West Highlands, Lochs and Castles

Oh, bonnie Scotland, I will never tire of you. And this is my third time visiting you, great country! A country of kings and queens, clans and uprisings, writers, poets, scientists, musicians, with its wild nature, lakes and islands, you will need several lifetimes to explore all it has to offer. So do not put off your travels here! Come along, come with me on a journey to West Highlands this time, as I have previously told you about the Loch Ness, and Edinburgh, and Glasgow, and Scottish Highlands.

This time we’ll see the west of Scotland, with its own lochs (lakes), with its own magnificent nature, emerald grasses, dark and mysterious woods, winding roads, rain and sunshine, the fresh medieval air, the sights of kilts, bagpipes and fiddles and the accent existing only in this part of the world.

Scotland… where you can embark on ‘a stravaig’ through glens, and bens, volcanoes and hills with no particular purpose, because what is better than that? Well, maybe a cup of tea or a wee dram of whiskey while sitting by a fireplace in some tiny stone cottage looking out the window, watching the rain and mist come together in a mystical dance. And you are covered with a tartan lambswool blanket, with a fluffy Scottish deer-hound snoring at your feet, sipping your drink and enjoying the present moment, for each moment is fleeting, so let’s take delight in today.

Doune Castle

Doune Castle
Doune Castle

You know, of the reasons I also went on this tour (with Rabbie’s again), was to see Doune Castle, as a filming location of Outlander. Right now, reminiscing of this place, I’m glad I haven’t heard of Outlander and Jamie and Claire before coming to Scotland, I got to see my own image, without Diana Gabaldon praising this amazing country. But you know what else? She was so right about it. And she didn’t even visit it when she started writing the books! Talk about great imagination!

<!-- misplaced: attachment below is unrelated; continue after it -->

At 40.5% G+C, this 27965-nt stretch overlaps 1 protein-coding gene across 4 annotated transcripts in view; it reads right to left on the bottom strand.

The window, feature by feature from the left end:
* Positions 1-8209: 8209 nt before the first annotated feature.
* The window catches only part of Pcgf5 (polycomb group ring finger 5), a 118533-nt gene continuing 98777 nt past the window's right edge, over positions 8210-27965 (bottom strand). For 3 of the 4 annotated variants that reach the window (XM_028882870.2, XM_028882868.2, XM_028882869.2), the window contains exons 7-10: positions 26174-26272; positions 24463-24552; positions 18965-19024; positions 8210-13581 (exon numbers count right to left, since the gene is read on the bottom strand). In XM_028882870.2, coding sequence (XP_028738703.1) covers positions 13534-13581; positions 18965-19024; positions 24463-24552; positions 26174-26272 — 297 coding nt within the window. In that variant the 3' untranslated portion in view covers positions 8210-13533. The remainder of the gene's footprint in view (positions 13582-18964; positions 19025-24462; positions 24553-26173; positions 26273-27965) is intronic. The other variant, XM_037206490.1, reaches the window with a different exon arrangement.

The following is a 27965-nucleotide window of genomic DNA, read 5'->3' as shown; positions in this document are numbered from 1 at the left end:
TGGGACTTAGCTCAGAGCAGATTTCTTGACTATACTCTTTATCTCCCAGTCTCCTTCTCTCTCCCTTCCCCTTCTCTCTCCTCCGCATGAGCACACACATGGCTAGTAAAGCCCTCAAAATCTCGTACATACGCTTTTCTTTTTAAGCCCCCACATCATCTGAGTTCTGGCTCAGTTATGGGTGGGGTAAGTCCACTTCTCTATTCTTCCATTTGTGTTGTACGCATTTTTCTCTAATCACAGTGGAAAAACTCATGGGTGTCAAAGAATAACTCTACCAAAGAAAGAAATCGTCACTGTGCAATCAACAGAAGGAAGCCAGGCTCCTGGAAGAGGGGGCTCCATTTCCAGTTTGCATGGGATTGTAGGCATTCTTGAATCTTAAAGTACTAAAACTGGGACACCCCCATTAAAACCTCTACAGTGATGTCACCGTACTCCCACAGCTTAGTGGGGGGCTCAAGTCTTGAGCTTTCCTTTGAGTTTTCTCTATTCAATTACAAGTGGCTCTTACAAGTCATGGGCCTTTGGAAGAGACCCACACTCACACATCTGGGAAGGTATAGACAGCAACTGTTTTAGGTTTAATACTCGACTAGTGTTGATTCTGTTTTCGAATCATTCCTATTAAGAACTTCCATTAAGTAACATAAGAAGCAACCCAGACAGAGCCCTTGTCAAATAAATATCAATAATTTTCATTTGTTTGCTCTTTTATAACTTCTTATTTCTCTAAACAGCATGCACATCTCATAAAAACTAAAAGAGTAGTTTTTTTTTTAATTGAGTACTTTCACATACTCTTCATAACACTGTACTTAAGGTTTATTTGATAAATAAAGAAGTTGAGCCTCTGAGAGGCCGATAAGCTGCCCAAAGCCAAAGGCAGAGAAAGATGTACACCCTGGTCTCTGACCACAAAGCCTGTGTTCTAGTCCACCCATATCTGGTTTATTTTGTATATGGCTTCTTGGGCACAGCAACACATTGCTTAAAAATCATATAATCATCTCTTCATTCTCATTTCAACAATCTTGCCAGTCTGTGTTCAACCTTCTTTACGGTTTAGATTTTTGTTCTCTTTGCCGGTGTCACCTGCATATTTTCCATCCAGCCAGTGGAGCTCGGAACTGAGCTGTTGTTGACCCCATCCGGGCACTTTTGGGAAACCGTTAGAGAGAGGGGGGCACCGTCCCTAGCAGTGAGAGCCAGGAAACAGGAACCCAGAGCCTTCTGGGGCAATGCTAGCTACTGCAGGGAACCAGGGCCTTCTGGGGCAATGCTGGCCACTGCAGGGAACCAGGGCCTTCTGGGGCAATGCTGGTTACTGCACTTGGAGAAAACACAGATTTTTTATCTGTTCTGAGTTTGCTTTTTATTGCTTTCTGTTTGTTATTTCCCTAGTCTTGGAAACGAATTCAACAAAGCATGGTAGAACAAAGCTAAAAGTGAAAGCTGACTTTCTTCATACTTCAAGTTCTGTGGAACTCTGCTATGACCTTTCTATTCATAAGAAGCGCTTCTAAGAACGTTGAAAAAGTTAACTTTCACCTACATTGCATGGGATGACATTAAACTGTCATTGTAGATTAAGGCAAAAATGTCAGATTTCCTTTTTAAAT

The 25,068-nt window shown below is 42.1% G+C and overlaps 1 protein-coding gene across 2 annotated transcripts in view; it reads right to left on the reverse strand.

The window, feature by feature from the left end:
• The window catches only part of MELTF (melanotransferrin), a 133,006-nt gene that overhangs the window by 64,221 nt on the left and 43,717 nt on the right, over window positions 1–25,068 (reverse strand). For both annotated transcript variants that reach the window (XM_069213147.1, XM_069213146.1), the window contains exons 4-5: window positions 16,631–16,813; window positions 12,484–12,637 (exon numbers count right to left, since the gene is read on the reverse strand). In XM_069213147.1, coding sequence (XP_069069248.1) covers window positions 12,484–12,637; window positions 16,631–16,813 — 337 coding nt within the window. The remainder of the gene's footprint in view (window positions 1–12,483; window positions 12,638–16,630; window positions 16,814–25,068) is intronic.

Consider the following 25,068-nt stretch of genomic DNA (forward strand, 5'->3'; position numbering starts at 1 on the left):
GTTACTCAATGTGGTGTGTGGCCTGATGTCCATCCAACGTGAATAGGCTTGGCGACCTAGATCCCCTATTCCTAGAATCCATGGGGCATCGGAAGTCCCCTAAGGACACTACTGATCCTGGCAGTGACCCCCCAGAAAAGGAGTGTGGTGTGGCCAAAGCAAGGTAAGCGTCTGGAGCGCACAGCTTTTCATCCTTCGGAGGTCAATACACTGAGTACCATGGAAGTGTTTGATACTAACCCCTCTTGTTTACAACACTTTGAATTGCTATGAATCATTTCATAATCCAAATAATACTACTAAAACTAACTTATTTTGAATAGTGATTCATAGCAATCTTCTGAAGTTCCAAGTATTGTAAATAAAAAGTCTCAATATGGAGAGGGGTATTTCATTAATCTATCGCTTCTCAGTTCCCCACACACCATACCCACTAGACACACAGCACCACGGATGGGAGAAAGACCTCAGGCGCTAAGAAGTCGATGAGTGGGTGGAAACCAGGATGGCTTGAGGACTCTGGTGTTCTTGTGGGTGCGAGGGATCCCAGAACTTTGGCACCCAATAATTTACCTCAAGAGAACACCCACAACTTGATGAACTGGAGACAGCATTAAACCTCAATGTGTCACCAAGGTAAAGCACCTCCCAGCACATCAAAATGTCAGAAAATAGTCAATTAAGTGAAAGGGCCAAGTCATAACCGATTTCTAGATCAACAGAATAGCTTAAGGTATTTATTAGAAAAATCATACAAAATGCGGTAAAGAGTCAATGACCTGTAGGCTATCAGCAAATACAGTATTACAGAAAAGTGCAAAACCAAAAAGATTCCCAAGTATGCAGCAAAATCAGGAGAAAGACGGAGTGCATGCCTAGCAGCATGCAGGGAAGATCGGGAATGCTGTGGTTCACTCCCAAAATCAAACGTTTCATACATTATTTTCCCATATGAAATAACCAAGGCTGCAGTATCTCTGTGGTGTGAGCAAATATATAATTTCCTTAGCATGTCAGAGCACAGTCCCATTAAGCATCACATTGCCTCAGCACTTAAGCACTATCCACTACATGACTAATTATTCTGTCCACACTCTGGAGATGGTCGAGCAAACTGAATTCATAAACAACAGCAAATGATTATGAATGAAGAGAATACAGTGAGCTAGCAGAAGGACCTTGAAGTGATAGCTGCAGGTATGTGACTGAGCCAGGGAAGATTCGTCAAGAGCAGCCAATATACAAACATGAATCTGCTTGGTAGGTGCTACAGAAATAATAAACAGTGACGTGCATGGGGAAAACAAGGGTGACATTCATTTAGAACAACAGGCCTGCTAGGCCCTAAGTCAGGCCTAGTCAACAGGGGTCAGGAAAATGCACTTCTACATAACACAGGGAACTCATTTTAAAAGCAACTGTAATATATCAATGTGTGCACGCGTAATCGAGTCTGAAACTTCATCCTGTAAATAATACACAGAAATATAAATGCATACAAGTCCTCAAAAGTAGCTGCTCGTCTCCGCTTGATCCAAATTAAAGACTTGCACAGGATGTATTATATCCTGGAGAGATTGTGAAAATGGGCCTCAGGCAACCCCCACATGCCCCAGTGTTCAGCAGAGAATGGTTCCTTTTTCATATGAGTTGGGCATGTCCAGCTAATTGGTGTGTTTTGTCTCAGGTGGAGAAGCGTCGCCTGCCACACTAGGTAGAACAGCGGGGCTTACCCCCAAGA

Anyhow, you’ll get to see what’s inside when you get here, and you’ll hear Jamie’s (Sam Heughan’s voice) on your audio guide, imagine my surprise when I heard him in my ears! The entry to the castle is extra, but you do get a discount when you go with this tour company called Rabbie’s (named after the poet Robert Burns), and it is my third time with them, first one being about ten years ago, if I’m not mistaken.

For those who’s never heard of Outlander, this place might interest you as being a film location for Winterfell in Game of Thrones. But hey-ho, in the souvenir shop of the castle you will only see the Outlander merch and other stuff! Sorry!

Doune Castle wall
Doune Castle, built in circa 1400
Doune Castle walls
built as the home of Regent Albany, ‘Scotland’s uncrowned king’
Doune Castle

I did take a few pictures inside the castle, but I wouldn’t want to spoil the entertainment of being inside and seeing it for yourself. If you want to see some photos, let me know in the comments.

So, What’s Inside?

For now, picture the great hall full of Regent Albany’s guests enjoying dinner and fun. You will be able to walk into the kitchen of Castle Leoch – home to Jamie’s uncle Colum Mackenzie and his clan. It is here Claire accepts her new tartan clothes after being found in the forest by her future (or should I say past?) husband Jamie Fraser. When you are in Doune Castle, you will step into the servery to imagine how grand banquets were made, as well as be in awe of the views from the battlements over the River Teith and towards the Menteith Hills and Ben Lomond.

The rooms are huge, the stairs are spiraling up and down, some ceilings are so low you have to bend to get through to the next hall, and some so big, you can hold tournaments there. The windows are small and the light is scarce, but isn’t it more magical?